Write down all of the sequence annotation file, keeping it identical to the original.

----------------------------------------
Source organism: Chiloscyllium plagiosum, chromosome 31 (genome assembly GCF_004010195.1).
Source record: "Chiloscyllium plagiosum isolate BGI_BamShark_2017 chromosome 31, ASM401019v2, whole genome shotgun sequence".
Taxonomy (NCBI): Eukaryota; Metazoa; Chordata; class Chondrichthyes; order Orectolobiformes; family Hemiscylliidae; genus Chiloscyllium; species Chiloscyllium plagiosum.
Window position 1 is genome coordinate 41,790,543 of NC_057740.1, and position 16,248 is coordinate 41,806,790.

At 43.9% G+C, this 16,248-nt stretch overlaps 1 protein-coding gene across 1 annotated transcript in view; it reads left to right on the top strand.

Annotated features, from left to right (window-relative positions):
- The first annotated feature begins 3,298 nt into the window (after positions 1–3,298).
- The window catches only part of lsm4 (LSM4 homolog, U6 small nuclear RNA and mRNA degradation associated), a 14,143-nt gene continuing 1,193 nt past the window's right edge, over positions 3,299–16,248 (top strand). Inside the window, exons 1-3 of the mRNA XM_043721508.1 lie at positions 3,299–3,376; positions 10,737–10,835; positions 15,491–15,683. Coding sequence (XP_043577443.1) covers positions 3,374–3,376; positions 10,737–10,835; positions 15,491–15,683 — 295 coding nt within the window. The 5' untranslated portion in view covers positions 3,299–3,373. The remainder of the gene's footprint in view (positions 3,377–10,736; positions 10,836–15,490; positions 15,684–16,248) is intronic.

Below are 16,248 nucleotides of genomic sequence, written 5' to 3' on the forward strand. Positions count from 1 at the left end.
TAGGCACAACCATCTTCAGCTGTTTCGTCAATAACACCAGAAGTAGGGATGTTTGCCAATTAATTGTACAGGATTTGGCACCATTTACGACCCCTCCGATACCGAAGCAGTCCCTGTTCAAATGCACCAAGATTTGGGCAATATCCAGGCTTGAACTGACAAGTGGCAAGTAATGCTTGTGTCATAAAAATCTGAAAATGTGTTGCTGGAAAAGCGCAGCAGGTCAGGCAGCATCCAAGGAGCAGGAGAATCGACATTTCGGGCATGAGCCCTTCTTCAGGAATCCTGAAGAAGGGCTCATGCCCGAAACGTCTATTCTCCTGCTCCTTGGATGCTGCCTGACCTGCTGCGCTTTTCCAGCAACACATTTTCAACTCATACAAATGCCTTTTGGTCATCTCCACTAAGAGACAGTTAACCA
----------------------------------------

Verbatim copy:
Source organism: Chiloscyllium plagiosum, chromosome 31 (genome assembly GCF_004010195.1).
Source record: "Chiloscyllium plagiosum isolate BGI_BamShark_2017 chromosome 31, ASM401019v2, whole genome shotgun sequence".
Taxonomy (NCBI): Eukaryota; Metazoa; Chordata; class Chondrichthyes; order Orectolobiformes; family Hemiscylliidae; genus Chiloscyllium; species Chiloscyllium plagiosum.
Window position 1 is genome coordinate 41,790,543 of NC_057740.1, and position 16,248 is coordinate 41,806,790.

At 43.9% G+C, this 16,248-nt stretch overlaps 1 protein-coding gene across 1 annotated transcript in view; it reads left to right on the top strand.

Annotated features, from left to right (window-relative positions):
- The first annotated feature begins 3,298 nt into the window (after positions 1–3,298).
- The window catches only part of lsm4 (LSM4 homolog, U6 small nuclear RNA and mRNA degradation associated), a 14,143-nt gene continuing 1,193 nt past the window's right edge, over positions 3,299–16,248 (top strand). Inside the window, exons 1-3 of the mRNA XM_043721508.1 lie at positions 3,299–3,376; positions 10,737–10,835; positions 15,491–15,683. Coding sequence (XP_043577443.1) covers positions 3,374–3,376; positions 10,737–10,835; positions 15,491–15,683 — 295 coding nt within the window. The 5' untranslated portion in view covers positions 3,299–3,373. The remainder of the gene's footprint in view (positions 3,377–10,736; positions 10,836–15,490; positions 15,684–16,248) is intronic.

Below are 16,248 nucleotides of genomic sequence, written 5' to 3' on the forward strand. Positions count from 1 at the left end.
TAGGCACAACCATCTTCAGCTGTTTCGTCAATAACACCAGAAGTAGGGATGTTTGCCAATTAATTGTACAGGATTTGGCACCATTTACGACCCCTCCGATACCGAAGCAGTCCCTGTTCAAATGCACCAAGATTTGGGCAATATCCAGGCTTGAACTGACAAGTGGCAAGTAATGCTTGTGTCATAAAAATCTGAAAATGTGTTGCTGGAAAAGCGCAGCAGGTCAGGCAGCATCCAAGGAGCAGGAGAATCGACATTTCGGGCATGAGCCCTTCTTCAGGAATCCTGAAGAAGGGCTCATGCCCGAAACGTCTATTCTCCTGCTCCTTGGATGCTGCCTGACCTGCTGCGCTTTTCCAGCAACACATTTTCAACTCATACAAATGCCTTTTGGTCATCTCCACTAAGAGACAGTTAACCA